It looks like you're using an Ad Blocker.
Please white-list or disable AboveTopSecret.com in your ad-blocking tool.
Some features of ATS will be disabled while you continue to use an ad-blocker.
originally posted by: Sillyosaurus
It would be the human kind dialed to the cats weight. But consult your cat shrink before anything. She could be full blown psychotic.
indications for Alprazolam
Anxiety can be a crippling condition, and one that affects more than just people. Our pets are just as susceptible to life’s stressors, and in many cases, pharmaceutical treatment is necessary. Drugs like alprazolam can help. A benzodiazepine, alprazolam enhances the effects of natural chemicals in the brain, resulting in a calming like effect. Alprazolam is useful in cases where your pet is otherwise unable to control their anxiety, helping them reclaim their life.
Due to the effects this drug has on the brain, along with our limitations in understanding how the brain actually works, certain vets advise against giving this drug to pets exhibiting signs of aggression, warning that the effect of alprazolam is just strong enough to rid these pets of the very anxiety that is holding back their aggressive outbursts. Alprazolam should be given cautiously to pets with liver or kidney disease, glaucoma, pregnant, are elderly, or in a debilitated condition. Taking alprazolam with antacids might slow the rate of absorption, and the two medications should be separated by at least two hours if being taken concurrently. Drugs like cimetidine, erythromycin, itraconazole, ketoconazole, propranolol, or valproic acid might decrease the metabolism of alprazolam, and cause an increase in sedition. Flumazenil might reverse the effects of alprazolam, making it useful in the event of an overdose.
The effects of digoxin might be increased if taking with alprazolam, and should be monitored. In general, taking alprazolam with barbiturates or other CNS depressants might increase the sedative effects. Hepatic enzyme inhibitors might alter the metabolism of other cytochrome P-450 metabolized drugs.
Dogs - 0.01 - 0.1 mg/kg orally, taken as needed (NEVER more than 4 mg a day)
Cats - 0.125 - 0.25 mg/kg orally, taken every 12 hours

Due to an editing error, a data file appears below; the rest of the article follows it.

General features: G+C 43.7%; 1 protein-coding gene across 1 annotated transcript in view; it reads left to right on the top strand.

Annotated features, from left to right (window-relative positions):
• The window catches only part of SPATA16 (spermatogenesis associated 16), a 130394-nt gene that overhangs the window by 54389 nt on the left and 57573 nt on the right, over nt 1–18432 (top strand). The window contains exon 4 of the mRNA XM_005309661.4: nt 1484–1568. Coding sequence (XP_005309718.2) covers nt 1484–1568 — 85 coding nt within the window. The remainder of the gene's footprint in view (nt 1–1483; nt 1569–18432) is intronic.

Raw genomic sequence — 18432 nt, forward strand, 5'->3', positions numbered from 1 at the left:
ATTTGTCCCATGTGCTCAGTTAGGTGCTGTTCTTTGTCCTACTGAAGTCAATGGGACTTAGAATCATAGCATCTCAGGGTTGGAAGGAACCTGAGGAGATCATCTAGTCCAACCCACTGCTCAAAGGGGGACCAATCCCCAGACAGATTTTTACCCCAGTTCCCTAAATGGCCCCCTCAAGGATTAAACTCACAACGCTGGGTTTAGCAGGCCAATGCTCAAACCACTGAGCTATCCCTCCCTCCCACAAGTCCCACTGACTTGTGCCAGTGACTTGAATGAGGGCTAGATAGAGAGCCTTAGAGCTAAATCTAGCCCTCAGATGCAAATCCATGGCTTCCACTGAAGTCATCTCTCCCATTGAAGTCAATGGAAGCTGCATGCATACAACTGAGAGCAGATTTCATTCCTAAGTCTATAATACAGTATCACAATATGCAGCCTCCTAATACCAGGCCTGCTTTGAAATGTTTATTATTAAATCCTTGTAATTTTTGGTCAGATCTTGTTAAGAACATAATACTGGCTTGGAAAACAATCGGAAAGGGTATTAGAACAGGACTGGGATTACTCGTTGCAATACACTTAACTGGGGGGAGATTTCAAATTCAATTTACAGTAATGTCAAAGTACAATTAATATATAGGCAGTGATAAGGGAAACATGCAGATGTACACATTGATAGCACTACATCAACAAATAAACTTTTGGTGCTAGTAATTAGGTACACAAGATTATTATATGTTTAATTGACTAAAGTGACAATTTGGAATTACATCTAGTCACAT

It is important to note that this is an ‘extra-label’ drug in pets, in that it has not been approved by the FDA for use in pets. However it can be prescribed legally by a vet as there is no veterinary alternative to this medication. For the best effects, behavior modification therapy should be done in conjunction with the treatment.
The most common side effect of alprazolam is sedation, along with the inability of your pet to benefit from the behavior modification. In some rare cases, and mostly in dogs, the sedative effects of the drug may actually become reversed, having an energizing effect of the dog. In cats, however, the side effects tend to be an increase in affection, strange behavior, irritability, and possibly even an increase in depression. If you think your pet might be experiencing any of these side effects, contact your vet immediately.
originally posted by: Nibbles
I have a couple of questions to ask you before giving you some advice as a professional with over 25 years experience in veterinary animal behaviour :
You say sometimes you let her sleep in your bedroom. How much is sometimes?
~~~She sleeps in my room maybe 1-2 times a week. When she does sleep with me, she sleeps right next to my head. For the most part, she seems to meow less when I let her come & go as she pleases. However, sometimes she will decide to play or fight with the other cats (both fixed males) and makes such a ruckus that it wakes everyone up. So my husband insists on keeping her out of the bedroom most of the time. Before the last month or so, she might meow at the door occasionally. Now she is meowing at the door all the time.
What do you feed her, canned meat, dry catfood, leftovers?
~~~She gets dry catfood only that is available at all times. No canned. No people food.
Do you let her jump on the tables and kitchen bar and does she steal food?
~~~Not allowed on the tables or counters. She does sneak onto them when we aren't around, but nothing is left out so she isn't eating off of them. When she gets caught, she jumps down immediately.
Is anyone ill or nervous in your household?
~~~No one is nervous or ill. She does tend to be a nervous/skittish cat, even when the other two aren't.
Is anyone pregnant or undergoing menopause in the household?
~~~Dear Lord, I hope not....
You say that she was sterilized at 6 weeks old???? A little young methinks as normally a female cat should normally be spayed between 5 to 7 months old!
~~~I had no choice in this. I rescued her from a shelter at 5 weeks old. They refuse to let any animal leave without being spayed/neutered. She was spayed before I got her.
Does the cat push her tail to one side when you stroke her back at the moment?
~~~Not that I've noticed, but I will check for sure tonight.
Just a couple of questions that may eliminate certain issues.
a reply to: CIAGypsy
originally posted by: rockintitz
a reply to: CIAGypsy
Pets mirror their human counterparts.
Maybe let her wander around outside while you're home. She might not feel as dependent on you after that.
Best of luck to you though